I’m the guy who spends a small fortune on a lightweight titanium handlebar bolt to shave a half-ounce off my bicycle when it would be more efficient just to lose five pounds. Or 10. OK, 25.
Most serious bicyclists are obsessed with the weight of their machines because less weight means more speed, especially while climbing.
But I have this problem.
I like to eat. A lot.
Skinny people I hate skinny people. They tend to go off and leave me and they rarely stop for snacks. So I hang out with folks who appreciate fine dining as much as I do.
“I ride so I can eat,” a friend confessed one day as he lumbered down the road enjoying a king-size Snickers.
“Hey, I’m with you buddy,” I said.
Our conversations usually revolve around what we plan to throw on the grill when we finish riding.
It’s tough being a Clydesdale in a sport designed for 3-year-old thoroughbreds. There isn’t enough Lycra in the world to make us aerodynamic. The evil forces of gravity turn hills into hell. To our credit, however, we can speed past runaway trucks down mountains and we provide job security for Little Debbie.
Performance enhancing Bicycling.com recently reported that a professional cyclist crashed his sleek road bike on a mountainous course in New Mexico. The wreck ruined his derailleur, and his team car was too far away to replace his bike, so he borrowed an old Specialized Stumpjumper from a fan and finished the race. In fact, he actually caught up with other competitors while pedaling the 1980s model mountain bike, which weighed twice as much as their machines.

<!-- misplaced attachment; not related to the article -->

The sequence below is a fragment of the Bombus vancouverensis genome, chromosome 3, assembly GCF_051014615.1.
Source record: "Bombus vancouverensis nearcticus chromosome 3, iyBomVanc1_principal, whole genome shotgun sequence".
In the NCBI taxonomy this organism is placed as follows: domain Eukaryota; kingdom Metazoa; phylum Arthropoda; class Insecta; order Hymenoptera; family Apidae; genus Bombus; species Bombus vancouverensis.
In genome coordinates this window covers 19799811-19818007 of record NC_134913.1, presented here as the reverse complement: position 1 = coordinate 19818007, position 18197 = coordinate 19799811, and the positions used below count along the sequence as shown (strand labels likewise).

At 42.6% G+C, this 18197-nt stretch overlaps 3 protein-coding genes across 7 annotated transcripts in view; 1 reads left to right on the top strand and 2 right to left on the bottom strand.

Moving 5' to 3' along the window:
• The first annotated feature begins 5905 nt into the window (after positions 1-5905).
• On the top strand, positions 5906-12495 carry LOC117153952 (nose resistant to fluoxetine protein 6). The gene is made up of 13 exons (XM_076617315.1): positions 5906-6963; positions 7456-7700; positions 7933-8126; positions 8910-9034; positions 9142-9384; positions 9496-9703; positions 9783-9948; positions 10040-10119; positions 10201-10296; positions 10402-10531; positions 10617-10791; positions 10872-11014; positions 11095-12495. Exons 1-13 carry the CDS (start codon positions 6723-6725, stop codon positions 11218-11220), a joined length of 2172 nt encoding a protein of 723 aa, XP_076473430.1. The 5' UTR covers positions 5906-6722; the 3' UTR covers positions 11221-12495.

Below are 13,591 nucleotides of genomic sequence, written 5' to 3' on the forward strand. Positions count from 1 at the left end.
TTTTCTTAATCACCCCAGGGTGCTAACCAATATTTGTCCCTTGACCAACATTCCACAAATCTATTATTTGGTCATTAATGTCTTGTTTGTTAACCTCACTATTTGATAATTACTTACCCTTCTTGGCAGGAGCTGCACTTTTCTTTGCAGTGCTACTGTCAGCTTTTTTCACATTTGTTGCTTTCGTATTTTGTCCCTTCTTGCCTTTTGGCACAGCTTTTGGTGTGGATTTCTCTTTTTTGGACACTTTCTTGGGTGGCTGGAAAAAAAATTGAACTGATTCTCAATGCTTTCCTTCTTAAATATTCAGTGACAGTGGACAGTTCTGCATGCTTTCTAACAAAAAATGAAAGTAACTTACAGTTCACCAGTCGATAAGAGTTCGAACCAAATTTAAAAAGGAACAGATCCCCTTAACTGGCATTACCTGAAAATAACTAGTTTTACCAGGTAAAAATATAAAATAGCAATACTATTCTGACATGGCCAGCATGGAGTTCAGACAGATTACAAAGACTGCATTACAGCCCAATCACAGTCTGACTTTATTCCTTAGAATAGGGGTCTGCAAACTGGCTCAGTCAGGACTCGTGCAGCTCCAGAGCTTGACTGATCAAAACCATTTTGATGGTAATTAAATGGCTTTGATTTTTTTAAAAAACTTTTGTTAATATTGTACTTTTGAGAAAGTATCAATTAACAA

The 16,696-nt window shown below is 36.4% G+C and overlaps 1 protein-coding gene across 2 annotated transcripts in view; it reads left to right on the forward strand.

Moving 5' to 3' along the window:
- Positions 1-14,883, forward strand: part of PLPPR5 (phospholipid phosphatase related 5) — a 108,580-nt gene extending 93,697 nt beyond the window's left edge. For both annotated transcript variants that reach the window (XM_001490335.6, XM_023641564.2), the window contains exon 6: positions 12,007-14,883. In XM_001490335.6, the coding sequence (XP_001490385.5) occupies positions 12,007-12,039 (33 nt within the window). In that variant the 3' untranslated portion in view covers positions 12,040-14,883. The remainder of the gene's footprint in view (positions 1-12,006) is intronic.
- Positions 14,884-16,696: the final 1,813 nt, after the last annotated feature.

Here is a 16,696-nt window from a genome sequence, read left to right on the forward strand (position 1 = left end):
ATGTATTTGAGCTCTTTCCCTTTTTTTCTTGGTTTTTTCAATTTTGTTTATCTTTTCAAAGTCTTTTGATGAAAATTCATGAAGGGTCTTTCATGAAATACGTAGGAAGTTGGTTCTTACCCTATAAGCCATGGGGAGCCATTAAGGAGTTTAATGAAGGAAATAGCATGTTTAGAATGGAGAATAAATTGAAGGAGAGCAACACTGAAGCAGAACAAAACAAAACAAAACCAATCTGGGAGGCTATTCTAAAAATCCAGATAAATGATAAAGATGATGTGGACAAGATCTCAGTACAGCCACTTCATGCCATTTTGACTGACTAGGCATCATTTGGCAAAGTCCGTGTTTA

So, as the title of the Lance Armstrong book confirms, “It’s Not About the Bike.”
Of course, with Lance, it was about performance-enhancing drugs.
Mechanical doping A new ethical problem, called mechanical doping, is invading professional cycling. Engineers invented an electric motor that can be hidden in the seat post to give the rider an extra boost.
One pro mountain biker has already been suspended for using a secret motor.
Officials at the Tour de France are so worried about this issue they plan to scan bikes with an MRI machine to catch cheaters.
All this despicable doping, mechanical and otherwise, is one of the reasons I chose not to race in the Tour de France this year.
Instead, I plan to devote myself to cycling events that play to my strengths like Bikes N BBQ, the 27th Annual Pumpkin Pie Ride, the Swiss Cheese and Spotted Cow Bicycle Tour, the All You Can Eat Century and the Last Cheeseburger Ride.
But first, I’m going to buy a new $500 carbon fiber handlebar stem to make myself lighter and faster.
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